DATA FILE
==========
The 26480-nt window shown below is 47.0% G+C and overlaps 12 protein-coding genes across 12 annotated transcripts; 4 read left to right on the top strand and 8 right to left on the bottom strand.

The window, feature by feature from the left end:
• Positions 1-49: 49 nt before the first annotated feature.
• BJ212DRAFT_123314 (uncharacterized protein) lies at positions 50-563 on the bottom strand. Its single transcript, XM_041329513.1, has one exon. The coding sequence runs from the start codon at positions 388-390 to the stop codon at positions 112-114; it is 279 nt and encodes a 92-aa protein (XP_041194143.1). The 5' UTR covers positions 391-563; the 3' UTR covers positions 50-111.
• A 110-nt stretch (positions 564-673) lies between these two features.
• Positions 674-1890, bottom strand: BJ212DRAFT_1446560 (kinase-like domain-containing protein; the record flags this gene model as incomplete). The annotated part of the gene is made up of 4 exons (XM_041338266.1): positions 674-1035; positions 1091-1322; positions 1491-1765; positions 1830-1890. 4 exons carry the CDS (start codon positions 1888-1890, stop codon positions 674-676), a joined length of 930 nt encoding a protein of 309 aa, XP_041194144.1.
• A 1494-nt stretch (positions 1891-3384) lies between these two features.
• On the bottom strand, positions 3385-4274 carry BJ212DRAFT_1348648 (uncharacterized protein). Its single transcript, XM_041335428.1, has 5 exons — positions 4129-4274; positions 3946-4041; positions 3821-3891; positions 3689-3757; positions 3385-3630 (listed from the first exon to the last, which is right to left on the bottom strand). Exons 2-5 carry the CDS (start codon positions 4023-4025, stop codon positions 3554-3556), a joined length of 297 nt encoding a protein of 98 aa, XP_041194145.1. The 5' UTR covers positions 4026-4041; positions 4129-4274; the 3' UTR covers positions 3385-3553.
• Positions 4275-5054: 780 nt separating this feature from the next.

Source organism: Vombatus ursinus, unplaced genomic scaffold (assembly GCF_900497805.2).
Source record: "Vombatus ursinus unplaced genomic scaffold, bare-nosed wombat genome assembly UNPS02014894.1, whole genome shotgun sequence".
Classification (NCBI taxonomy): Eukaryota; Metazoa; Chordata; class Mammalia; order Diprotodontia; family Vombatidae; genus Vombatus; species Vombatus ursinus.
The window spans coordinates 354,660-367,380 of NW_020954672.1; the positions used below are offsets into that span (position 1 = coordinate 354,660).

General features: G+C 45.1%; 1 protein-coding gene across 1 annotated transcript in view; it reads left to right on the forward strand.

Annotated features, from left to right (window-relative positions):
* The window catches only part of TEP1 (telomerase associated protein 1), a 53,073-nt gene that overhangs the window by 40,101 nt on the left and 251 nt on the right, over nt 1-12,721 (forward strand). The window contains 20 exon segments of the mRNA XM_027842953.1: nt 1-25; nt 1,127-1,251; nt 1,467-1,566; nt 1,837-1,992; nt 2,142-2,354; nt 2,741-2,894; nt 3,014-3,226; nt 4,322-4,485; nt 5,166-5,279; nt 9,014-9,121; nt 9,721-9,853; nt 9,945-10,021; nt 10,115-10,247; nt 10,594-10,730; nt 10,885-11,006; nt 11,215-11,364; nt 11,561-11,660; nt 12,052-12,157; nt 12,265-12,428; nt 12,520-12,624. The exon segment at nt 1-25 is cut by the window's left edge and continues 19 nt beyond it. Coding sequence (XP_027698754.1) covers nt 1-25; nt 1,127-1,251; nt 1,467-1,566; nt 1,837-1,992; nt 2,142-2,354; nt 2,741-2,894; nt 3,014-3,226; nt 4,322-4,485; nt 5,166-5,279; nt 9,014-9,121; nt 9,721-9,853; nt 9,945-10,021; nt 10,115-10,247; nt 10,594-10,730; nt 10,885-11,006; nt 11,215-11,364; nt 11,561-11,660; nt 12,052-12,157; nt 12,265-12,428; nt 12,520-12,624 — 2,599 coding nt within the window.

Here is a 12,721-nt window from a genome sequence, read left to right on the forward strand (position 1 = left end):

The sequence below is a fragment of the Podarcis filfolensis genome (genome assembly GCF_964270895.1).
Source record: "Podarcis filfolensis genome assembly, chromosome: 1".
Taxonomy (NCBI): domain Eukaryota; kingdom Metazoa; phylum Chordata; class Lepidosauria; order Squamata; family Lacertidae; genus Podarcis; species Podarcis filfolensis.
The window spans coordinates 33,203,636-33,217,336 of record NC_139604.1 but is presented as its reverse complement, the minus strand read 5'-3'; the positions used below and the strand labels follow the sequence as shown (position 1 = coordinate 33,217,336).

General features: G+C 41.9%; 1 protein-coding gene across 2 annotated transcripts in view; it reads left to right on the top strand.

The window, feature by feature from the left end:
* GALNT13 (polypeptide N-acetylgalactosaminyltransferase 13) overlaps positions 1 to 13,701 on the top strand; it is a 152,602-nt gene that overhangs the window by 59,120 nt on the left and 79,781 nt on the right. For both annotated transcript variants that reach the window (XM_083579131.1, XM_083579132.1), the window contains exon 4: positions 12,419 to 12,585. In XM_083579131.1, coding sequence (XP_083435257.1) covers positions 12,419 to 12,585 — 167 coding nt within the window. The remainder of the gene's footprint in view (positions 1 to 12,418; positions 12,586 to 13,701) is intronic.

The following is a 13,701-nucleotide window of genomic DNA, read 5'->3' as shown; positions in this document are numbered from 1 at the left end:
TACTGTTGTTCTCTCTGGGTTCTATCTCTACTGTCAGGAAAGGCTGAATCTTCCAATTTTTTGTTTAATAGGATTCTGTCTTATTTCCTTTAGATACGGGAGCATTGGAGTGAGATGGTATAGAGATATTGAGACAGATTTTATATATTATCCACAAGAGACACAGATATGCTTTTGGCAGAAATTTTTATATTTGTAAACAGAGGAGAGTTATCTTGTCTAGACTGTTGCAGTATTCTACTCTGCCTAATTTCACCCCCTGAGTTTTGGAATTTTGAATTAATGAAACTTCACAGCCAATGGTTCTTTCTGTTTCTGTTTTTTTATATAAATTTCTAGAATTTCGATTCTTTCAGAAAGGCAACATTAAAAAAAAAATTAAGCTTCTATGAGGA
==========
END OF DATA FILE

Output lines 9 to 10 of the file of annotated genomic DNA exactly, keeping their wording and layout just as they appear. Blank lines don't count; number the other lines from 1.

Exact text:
• Positions 4275-5054: 780 nt separating this feature from the next.

Source organism: Vombatus ursinus, unplaced genomic scaffold (assembly GCF_900497805.2).